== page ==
Tuesday, October 21, 2008

Decision 2008: The Bill of Rights

For a while, let's set Barack Obama’s breathtaking level of dishonesty aside and take a look at this election on an “issue by issue” basis, tallying the score like a sporting event to see how he and John McCain stack up…because, let’s face it, McCain leaves a lot to be desired as a prospective president.

There are too many issues to do this in a single post, so I’m going to do it in a series. This first post looks at where the candidates stand on the Bill of Rights.

First Amendment
This is the one that provides freedom of speech and freedom of religion. Frankly, they both suck on the first part. The silver lining is that they seem to be okay on the second part. Advantage: Neither.

Second Amendment
This is the one that provides the right to keep and bear arms. Obama is its enemy and McCain is its ally. Advantage: McCain.

Third Amendment
In plain English, this is the one that says you can’t be forced to use your home to house soldiers, unless “prescribed by law.” Not surprisingly, it seems that no presidential candidate in many years has spoken about this amendment. Advantage: Neither.

Fourth Amendment
This is the amendment that provides protection against unreasonable searches and seizures. McCain is strong on this one, and although Obama’s entire philosophy leads me to believe he is weak on it, I do not know of anything specific that confirms my fear. So without doing any extensive research other than mentally reviewing what I already know, I say: Advantage: Neither.

Fifth Amendment
This is the one that protects the individual against being forced to testify, against double jeopardy, and against having his or her property taken. The big hang-up is on the last part, since liberalism’s philosophy does not favor private ownership of property. Whether rank-and-file Democrats want to admit it or not, liberal politicians have a long history of acting against Americans’ property rights, and despite Obama’s carefully orchestrated demeanor of speaking softly to the general public, the politics he practices are the most radically liberal of any presidential candidate in American history. If elected, he will have the power to nominate federal judges to lifetime appointments – a power that will be unchecked if the Senate and House remain under Democrat control. This should frighten you when you consider that the Supreme Court has already rendered at least one ruling in violation of this amendment. Advantage: McCain.

Sixth Amendment
In plain English, this is the one that guarantees your right to due process and to a speedy trial by a jury of your peers. McCain is strong on it, and though I have my doubts about Obama, those doubts are not backed up by any evidence of which I know. So I say: Advantage: Neither.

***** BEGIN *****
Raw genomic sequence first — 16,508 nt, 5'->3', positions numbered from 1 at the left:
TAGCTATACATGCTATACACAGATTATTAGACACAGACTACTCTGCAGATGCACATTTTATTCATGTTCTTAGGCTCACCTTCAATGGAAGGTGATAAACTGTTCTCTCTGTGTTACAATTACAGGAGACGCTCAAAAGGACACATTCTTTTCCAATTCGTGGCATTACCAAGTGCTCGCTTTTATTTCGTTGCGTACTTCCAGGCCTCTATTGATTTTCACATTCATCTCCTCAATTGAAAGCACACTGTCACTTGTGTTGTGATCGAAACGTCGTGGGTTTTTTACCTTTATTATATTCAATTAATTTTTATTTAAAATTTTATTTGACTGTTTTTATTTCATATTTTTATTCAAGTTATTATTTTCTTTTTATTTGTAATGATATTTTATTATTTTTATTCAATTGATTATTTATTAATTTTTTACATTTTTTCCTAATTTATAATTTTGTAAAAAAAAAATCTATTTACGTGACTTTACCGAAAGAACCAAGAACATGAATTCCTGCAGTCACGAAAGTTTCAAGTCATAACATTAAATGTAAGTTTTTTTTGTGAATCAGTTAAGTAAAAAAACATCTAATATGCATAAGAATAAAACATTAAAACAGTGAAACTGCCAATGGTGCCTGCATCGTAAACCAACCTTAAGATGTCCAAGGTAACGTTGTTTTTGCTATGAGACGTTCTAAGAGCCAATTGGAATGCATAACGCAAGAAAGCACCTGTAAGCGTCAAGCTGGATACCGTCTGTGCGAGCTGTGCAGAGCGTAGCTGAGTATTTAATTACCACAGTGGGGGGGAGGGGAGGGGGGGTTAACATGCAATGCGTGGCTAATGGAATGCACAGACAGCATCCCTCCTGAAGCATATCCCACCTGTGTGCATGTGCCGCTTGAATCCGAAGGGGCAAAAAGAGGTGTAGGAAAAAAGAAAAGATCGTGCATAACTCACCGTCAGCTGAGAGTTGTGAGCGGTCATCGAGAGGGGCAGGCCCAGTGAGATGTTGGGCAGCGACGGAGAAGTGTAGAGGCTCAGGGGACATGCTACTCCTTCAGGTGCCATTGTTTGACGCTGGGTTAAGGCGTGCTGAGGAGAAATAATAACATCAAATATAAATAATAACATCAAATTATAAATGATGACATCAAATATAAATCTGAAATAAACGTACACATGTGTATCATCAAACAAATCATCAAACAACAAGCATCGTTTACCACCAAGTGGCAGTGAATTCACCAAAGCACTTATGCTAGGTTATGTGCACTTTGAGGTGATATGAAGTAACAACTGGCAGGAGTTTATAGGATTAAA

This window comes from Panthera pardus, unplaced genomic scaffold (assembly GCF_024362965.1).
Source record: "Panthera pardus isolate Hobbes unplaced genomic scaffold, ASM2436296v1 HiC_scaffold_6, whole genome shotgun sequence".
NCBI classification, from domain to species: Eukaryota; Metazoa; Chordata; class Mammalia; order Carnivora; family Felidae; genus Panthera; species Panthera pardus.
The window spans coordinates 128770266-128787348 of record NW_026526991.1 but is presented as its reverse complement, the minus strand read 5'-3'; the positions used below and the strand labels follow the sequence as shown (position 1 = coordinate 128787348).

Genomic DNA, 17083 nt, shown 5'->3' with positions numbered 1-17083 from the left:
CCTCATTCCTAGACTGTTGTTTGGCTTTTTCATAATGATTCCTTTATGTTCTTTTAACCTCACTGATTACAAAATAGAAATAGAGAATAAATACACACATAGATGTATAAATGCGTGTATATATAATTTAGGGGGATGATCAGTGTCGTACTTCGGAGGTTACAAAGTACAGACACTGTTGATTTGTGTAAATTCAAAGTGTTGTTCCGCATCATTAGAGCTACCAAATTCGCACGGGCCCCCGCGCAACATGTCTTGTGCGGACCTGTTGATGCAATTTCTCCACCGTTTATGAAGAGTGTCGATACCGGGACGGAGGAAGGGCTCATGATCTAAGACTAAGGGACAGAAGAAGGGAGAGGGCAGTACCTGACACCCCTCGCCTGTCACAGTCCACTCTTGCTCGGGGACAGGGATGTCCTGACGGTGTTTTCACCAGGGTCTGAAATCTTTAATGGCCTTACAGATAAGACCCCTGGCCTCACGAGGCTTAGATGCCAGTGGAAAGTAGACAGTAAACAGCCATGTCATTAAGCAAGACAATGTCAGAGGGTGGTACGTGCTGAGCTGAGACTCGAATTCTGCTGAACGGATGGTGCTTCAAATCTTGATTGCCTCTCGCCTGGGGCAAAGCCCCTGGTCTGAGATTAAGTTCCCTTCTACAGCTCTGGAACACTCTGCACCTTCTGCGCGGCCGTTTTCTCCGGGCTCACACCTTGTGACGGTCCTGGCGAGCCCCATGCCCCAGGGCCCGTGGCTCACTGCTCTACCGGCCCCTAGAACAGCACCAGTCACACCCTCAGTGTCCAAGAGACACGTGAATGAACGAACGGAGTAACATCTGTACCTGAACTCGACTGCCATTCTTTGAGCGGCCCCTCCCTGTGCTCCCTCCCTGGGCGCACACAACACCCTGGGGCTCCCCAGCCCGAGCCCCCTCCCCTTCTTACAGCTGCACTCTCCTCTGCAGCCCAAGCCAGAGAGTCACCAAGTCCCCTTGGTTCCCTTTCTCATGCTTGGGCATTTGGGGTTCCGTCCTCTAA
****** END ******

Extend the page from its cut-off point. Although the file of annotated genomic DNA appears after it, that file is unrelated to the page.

Seventh Amendment
This one takes certain parts of the previous two amendments (namely the guarantee of trial by jury and the protection against double jeopardy) and applies them to common law in cases where the “value in question” exceeds $20. No wonder this amendment never gets talked about. But the bottom line is that I see no evidence that either of the candidates is weak on it. Advantage: Neither.

Eighth Amendment
This one protects against excessive bail, excessive fines, and cruel and unusual punishment. I see no difference between the candidates on this one. Advantage: Neither.

Ninth Amendment
In plain English, this one says that the naming of certain rights in the Constitution does not mean that people don’t have other rights not named in it. I have reservations about both candidates when it comes to this amendment. More of my reservations concern Obama, mind you, but I have enough reservations about McCain that I don't want to award any points over this amendment. Advantage: Neither.

Tenth Amendment
This is arguably the most important of the ten amendments that make up the Bill of Rights. It is the one which declares that all powers not specifically granted to the federal government by the Constitution do not belong to the federal government. It also declares that all powers belong to the states “or to the people” unless the Constitution specifically bars the states from those powers. We may need divine intervention because, unfortunately, both candidates love federal power and seem to think it should be used in most, if not all, circumstances. Advantage: Neither.

Bottom line: Because McCain has the adavantage on two amendments and Obama does not have it on any of them, McCain "wins" this post.

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